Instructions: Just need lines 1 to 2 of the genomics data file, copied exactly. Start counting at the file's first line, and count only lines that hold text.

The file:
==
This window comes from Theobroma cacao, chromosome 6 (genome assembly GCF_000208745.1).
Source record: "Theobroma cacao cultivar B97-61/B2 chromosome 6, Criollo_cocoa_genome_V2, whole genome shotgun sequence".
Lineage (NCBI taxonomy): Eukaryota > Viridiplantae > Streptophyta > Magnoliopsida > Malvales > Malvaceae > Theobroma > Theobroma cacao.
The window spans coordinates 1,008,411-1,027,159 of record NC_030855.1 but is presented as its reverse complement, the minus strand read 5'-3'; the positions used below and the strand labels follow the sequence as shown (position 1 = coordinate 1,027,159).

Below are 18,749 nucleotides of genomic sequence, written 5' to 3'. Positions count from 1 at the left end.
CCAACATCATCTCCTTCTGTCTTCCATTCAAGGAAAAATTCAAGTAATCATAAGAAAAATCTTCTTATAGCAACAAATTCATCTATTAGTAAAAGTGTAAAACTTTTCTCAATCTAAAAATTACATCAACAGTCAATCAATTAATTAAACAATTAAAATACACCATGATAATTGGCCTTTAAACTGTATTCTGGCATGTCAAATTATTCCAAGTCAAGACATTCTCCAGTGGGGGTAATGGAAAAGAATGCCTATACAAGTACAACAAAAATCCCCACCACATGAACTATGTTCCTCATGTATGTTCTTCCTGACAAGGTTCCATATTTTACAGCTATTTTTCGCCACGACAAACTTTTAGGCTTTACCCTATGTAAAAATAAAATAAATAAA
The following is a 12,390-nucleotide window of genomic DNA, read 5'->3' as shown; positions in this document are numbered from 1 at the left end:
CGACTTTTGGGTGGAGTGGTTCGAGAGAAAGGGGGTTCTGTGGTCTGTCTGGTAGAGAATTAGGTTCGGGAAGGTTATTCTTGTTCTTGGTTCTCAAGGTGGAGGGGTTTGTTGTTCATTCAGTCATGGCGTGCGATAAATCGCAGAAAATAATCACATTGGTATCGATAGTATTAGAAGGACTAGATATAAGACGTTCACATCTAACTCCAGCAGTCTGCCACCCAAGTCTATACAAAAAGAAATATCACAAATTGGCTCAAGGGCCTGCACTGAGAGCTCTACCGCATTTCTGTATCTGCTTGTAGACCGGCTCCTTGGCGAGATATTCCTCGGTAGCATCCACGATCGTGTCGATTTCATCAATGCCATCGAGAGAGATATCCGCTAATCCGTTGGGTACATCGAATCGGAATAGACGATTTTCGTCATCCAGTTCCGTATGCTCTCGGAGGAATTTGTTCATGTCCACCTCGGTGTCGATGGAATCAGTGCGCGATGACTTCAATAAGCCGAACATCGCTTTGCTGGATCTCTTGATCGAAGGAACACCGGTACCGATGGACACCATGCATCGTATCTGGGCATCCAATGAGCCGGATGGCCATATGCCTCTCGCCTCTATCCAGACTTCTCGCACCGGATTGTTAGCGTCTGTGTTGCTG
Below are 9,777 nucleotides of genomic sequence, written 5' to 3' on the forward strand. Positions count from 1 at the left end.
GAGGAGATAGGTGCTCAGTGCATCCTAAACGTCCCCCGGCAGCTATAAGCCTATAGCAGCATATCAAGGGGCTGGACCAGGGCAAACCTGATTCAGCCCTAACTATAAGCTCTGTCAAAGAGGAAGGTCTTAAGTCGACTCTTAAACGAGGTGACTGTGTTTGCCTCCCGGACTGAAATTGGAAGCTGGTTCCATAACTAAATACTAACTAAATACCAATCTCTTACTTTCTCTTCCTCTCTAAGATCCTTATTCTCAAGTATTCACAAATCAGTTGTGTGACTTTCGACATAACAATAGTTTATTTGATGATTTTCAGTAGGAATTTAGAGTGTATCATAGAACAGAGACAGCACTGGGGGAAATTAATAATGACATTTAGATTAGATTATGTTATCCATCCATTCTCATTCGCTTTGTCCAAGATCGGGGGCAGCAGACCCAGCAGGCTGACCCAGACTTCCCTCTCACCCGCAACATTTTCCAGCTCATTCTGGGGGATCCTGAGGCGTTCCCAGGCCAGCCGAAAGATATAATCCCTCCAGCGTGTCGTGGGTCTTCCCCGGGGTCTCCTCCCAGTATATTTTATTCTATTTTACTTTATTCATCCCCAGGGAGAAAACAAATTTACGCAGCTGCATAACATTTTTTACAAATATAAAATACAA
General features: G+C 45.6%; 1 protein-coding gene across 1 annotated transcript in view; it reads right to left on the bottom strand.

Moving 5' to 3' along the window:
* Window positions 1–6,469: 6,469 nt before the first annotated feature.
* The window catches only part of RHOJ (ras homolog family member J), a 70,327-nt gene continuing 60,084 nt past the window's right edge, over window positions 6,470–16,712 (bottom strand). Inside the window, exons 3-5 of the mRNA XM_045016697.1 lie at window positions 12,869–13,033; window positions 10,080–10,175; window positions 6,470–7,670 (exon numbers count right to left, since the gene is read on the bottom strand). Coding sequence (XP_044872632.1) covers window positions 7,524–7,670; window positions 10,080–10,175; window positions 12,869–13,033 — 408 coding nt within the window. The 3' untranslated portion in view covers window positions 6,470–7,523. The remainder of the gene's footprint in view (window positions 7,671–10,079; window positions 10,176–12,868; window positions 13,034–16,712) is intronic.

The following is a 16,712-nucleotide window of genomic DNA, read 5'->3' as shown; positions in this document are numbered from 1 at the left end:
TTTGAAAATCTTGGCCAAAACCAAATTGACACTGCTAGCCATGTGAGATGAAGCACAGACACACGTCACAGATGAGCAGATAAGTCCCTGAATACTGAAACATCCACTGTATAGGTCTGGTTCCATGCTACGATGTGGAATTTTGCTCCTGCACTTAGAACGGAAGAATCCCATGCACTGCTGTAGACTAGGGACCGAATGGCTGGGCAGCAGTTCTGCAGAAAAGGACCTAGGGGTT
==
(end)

This window comes from Theobroma cacao, chromosome 6 (genome assembly GCF_000208745.1).
Source record: "Theobroma cacao cultivar B97-61/B2 chromosome 6, Criollo_cocoa_genome_V2, whole genome shotgun sequence".